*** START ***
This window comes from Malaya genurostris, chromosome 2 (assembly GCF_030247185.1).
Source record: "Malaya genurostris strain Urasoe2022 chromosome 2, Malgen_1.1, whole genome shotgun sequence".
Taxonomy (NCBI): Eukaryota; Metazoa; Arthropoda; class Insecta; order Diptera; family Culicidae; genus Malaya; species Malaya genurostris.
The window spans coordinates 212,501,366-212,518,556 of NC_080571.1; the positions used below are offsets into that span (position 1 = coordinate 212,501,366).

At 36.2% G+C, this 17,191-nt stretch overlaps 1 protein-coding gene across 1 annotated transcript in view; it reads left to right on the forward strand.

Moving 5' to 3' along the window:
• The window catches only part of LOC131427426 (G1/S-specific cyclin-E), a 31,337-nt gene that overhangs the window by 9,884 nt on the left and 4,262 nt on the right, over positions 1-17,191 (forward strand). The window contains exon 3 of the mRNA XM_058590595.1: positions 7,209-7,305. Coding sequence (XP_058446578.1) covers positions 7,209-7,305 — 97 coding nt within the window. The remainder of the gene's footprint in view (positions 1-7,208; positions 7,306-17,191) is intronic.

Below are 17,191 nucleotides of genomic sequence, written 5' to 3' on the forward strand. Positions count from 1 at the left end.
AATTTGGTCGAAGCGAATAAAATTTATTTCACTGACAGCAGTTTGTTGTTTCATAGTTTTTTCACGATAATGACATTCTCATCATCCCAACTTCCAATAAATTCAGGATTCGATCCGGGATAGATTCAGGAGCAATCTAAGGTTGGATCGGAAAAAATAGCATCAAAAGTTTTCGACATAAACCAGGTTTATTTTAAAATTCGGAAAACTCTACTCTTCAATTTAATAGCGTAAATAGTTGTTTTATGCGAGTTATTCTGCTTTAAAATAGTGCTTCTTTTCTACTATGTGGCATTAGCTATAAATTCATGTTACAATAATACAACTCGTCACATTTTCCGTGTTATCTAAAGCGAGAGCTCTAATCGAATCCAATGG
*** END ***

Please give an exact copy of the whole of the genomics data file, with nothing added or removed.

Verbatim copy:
This window comes from Malaya genurostris, chromosome 2 (assembly GCF_030247185.1).
Source record: "Malaya genurostris strain Urasoe2022 chromosome 2, Malgen_1.1, whole genome shotgun sequence".
Taxonomy (NCBI): Eukaryota; Metazoa; Arthropoda; class Insecta; order Diptera; family Culicidae; genus Malaya; species Malaya genurostris.
The window spans coordinates 212,501,366-212,518,556 of NC_080571.1; the positions used below are offsets into that span (position 1 = coordinate 212,501,366).

At 36.2% G+C, this 17,191-nt stretch overlaps 1 protein-coding gene across 1 annotated transcript in view; it reads left to right on the forward strand.

Moving 5' to 3' along the window:
• The window catches only part of LOC131427426 (G1/S-specific cyclin-E), a 31,337-nt gene that overhangs the window by 9,884 nt on the left and 4,262 nt on the right, over positions 1-17,191 (forward strand). The window contains exon 3 of the mRNA XM_058590595.1: positions 7,209-7,305. Coding sequence (XP_058446578.1) covers positions 7,209-7,305 — 97 coding nt within the window. The remainder of the gene's footprint in view (positions 1-7,208; positions 7,306-17,191) is intronic.

Below are 17,191 nucleotides of genomic sequence, written 5' to 3' on the forward strand. Positions count from 1 at the left end.
AATTTGGTCGAAGCGAATAAAATTTATTTCACTGACAGCAGTTTGTTGTTTCATAGTTTTTTCACGATAATGACATTCTCATCATCCCAACTTCCAATAAATTCAGGATTCGATCCGGGATAGATTCAGGAGCAATCTAAGGTTGGATCGGAAAAAATAGCATCAAAAGTTTTCGACATAAACCAGGTTTATTTTAAAATTCGGAAAACTCTACTCTTCAATTTAATAGCGTAAATAGTTGTTTTATGCGAGTTATTCTGCTTTAAAATAGTGCTTCTTTTCTACTATGTGGCATTAGCTATAAATTCATGTTACAATAATACAACTCGTCACATTTTCCGTGTTATCTAAAGCGAGAGCTCTAATCGAATCCAATGG